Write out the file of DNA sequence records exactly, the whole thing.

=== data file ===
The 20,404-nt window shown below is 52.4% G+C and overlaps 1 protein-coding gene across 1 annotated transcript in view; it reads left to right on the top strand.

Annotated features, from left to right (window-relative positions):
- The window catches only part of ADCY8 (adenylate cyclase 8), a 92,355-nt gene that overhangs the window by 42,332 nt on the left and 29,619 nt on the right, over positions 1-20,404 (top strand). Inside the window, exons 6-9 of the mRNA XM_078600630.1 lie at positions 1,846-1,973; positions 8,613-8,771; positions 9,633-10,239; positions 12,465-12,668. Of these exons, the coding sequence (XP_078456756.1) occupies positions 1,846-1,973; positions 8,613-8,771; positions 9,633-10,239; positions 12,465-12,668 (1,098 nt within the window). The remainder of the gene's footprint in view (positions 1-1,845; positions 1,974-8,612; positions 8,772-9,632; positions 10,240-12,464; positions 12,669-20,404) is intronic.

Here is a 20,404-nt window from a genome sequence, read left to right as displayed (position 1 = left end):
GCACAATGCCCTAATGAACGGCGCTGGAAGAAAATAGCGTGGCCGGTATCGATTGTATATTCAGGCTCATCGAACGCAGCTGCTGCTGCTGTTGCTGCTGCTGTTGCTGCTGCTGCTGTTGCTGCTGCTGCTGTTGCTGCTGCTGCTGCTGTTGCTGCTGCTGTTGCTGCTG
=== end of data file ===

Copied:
The 20,404-nt window shown below is 52.4% G+C and overlaps 1 protein-coding gene across 1 annotated transcript in view; it reads left to right on the top strand.

Annotated features, from left to right (window-relative positions):
- The window catches only part of ADCY8 (adenylate cyclase 8), a 92,355-nt gene that overhangs the window by 42,332 nt on the left and 29,619 nt on the right, over positions 1-20,404 (top strand). Inside the window, exons 6-9 of the mRNA XM_078600630.1 lie at positions 1,846-1,973; positions 8,613-8,771; positions 9,633-10,239; positions 12,465-12,668. Of these exons, the coding sequence (XP_078456756.1) occupies positions 1,846-1,973; positions 8,613-8,771; positions 9,633-10,239; positions 12,465-12,668 (1,098 nt within the window). The remainder of the gene's footprint in view (positions 1-1,845; positions 1,974-8,612; positions 8,772-9,632; positions 10,240-12,464; positions 12,669-20,404) is intronic.

Here is a 20,404-nt window from a genome sequence, read left to right as displayed (position 1 = left end):
GCACAATGCCCTAATGAACGGCGCTGGAAGAAAATAGCGTGGCCGGTATCGATTGTATATTCAGGCTCATCGAACGCAGCTGCTGCTGCTGTTGCTGCTGCTGTTGCTGCTGCTGCTGTTGCTGCTGCTGCTGTTGCTGCTGCTGCTGCTGTTGCTGCTGCTGTTGCTGCTG